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Amyotrophic Lateral Sclerosis (ALS)

What Is Amyotrophic Lateral Sclerosis? 
In the United States, Amyotrophic Lateral Sclerosis or ALS, often called Lou Gehrig disease, is associated with the name of a famous baseball player who fought against this disease and his death in 1941 made the disease a national concern.ALS is an incurable progressive neurological degenerative disorder. For reasons that are not yet understood, the brain and spinal cord cells that control voluntary muscle movement gradually deteriorate. As a result, the muscles become useless, causing paralysis and death, which usually within 2-5 years. The only affected neural cells are low motor neurons, which control things like your limb movements, swallow, and even some aspect of breathing. But the senses and thought processes remain normal. Pain is rare in this disease. The disease is relatively rare: About 5,000 new cases are diagnosed in the United States each year. The disease almost always strikes after age 40, and affects more men than women.
What Causes ALS?
Although the cause of ALS is unknown, but heredity factors play a role in 5% to 10% of cases. A small proportion of all familial ALS cases (ie, ALS derivatives) are believed to be caused by a damaged gene that prevents the body from producing an enzyme called superoxide dismutase in normal amounts. This enzyme helps neutralize free radicals. Free radicals are highly reactive oxygen molecules, which are produced during metabolism and are capable of damaging body tissues. The researchers speculate that defects in protective enzymes may also include non-derived ALS and environmental toxins can also be a factor. Some evidence suggests that the disease may be triggered by exposure to heavy metals, animal skin, or fertilizer, although this has not been proven. Severe viral and physical trauma infections are also estimated as possible contributors. Another theory connects ALS with a phenomenon called excitotoxicity, in which the nerve cells that control motion are too stimulated by a neurotransmitter called glutamate to the point where the nerve cell eventually dies.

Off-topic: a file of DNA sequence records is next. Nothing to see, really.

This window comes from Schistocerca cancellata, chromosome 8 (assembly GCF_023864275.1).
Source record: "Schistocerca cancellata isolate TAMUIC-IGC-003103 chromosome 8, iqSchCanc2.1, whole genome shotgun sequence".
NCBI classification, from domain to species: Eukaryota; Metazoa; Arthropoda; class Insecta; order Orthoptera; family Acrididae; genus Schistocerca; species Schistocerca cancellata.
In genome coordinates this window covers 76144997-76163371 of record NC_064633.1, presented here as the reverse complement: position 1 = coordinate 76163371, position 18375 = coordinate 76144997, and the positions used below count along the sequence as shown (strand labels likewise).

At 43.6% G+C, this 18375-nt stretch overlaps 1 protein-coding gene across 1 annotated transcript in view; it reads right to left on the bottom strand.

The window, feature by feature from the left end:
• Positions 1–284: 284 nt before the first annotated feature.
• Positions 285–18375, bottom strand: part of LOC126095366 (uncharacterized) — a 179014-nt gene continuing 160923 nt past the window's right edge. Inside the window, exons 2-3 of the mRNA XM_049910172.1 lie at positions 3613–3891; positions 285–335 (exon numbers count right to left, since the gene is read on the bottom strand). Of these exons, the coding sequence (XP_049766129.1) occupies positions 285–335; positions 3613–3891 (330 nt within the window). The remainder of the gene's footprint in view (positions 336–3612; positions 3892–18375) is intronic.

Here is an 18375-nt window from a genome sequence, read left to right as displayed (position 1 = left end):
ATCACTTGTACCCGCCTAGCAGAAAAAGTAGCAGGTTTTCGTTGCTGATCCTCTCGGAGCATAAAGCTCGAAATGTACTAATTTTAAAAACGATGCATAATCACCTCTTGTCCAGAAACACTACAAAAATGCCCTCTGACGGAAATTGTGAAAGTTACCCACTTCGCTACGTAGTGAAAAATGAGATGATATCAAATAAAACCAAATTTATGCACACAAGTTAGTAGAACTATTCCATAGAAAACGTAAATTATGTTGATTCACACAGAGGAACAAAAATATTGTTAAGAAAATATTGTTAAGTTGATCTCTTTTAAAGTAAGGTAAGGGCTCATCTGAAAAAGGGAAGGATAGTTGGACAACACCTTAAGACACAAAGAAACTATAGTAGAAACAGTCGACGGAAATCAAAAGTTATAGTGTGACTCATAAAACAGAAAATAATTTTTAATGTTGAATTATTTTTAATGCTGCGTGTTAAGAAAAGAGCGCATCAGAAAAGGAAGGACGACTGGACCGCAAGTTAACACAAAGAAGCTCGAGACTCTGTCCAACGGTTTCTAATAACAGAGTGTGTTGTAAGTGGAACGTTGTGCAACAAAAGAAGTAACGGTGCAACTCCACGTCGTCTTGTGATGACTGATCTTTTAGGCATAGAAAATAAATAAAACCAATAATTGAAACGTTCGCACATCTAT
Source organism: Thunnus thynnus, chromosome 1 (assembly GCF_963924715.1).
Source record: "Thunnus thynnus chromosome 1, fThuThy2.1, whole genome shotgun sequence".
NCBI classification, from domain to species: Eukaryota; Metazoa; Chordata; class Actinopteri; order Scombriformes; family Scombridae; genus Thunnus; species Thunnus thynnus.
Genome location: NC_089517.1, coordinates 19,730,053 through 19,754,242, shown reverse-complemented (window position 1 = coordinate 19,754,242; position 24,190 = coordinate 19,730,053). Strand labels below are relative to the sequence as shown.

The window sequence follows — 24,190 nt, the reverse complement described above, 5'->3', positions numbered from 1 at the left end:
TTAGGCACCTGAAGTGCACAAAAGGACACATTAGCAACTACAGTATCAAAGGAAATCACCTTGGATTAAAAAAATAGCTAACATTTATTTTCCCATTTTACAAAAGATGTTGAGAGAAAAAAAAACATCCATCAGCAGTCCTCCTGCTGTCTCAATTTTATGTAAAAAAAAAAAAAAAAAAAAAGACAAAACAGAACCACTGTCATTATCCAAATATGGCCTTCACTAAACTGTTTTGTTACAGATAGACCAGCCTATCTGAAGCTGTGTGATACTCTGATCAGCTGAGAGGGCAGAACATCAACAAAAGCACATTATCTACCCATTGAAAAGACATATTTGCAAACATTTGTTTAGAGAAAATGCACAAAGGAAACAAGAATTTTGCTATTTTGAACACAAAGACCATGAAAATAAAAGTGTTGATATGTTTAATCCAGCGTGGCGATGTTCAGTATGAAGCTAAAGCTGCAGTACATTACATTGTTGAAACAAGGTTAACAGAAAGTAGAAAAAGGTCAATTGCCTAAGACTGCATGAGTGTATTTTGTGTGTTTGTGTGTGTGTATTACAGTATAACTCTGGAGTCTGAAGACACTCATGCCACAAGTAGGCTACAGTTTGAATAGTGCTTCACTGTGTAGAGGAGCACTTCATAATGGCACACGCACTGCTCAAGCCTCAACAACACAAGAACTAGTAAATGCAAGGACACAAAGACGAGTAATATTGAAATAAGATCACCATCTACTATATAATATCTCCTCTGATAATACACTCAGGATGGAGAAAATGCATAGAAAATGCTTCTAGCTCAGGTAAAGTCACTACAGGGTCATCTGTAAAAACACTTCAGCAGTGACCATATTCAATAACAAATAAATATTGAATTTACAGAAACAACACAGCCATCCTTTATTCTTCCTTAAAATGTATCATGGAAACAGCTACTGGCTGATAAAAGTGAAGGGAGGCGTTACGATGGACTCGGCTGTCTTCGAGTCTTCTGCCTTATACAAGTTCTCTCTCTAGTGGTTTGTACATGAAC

What are the symptoms of ALS? 
In the early stages, symptoms of ALS, also called Lou Gehrig disease, include:
  • Increased weakness in one limb, especially at hand
  • Difficulty walking.
  • Hands are awkward.
  • Fasciculation, ie a mild twitch under the skin
  • Speech disorder
  • Difficulty swallowing
As ALS develops, the symptoms may include:
  • The weakening of the other limbs may be accompanied by twitching, muscle cramps, and excessive and rapid reflexes.
  • Problems with chewing, swallowing, and breathing. Ngiler might happen.
  • In the end paralysis
Contact Your Doctor About ALS If:You have one of the above symptoms. ALS requires professional medical care.
How to Diagnose ALS?
To diagnose ALS, the neurologist will perform an electromyogram (EMG), which is used to detect nerve damage. Other additional tests may exclude muscular dystrophy, multiple sclerosis, spinal cord tumors, or other diseases.
What is Treatment for ALS?
Although there is no treatment that slows or stops the development of ALS, there is a wide range of medicines and devices to help control symptoms and make your life with the disease easier. Conventional treatment for ALSRilutek (riluzole) is an approved drug for the treatment of ALS. The way it works is not known with certainty, but it seems to prevent the damage that may result from nerve cells that are too stimulated by glutamate. Studies have shown this drug may improve the function and survival of ALS sufferers. However, due to the potential side effects involving the liver, it requires close monitoring by your doctor. Physical therapy can improve circulation and help extend muscle use in the early stages of ALS. In addition, a variety of drugs may be prescribed as ALS develops to help combat symptoms. Baclofen relieves stiffness in the limbs and throat. Muscle and weight loss can be slowed by a nutritional supplement called branched-chain amino acid (BCAA). Phenytoin can relieve cramps. Tricyclic antidepressants can help control the production of excess saliva, which is one of the symptoms of ALS. Antidepressants may also be prescribed to help depression, a condition that often accompanies severe illness.

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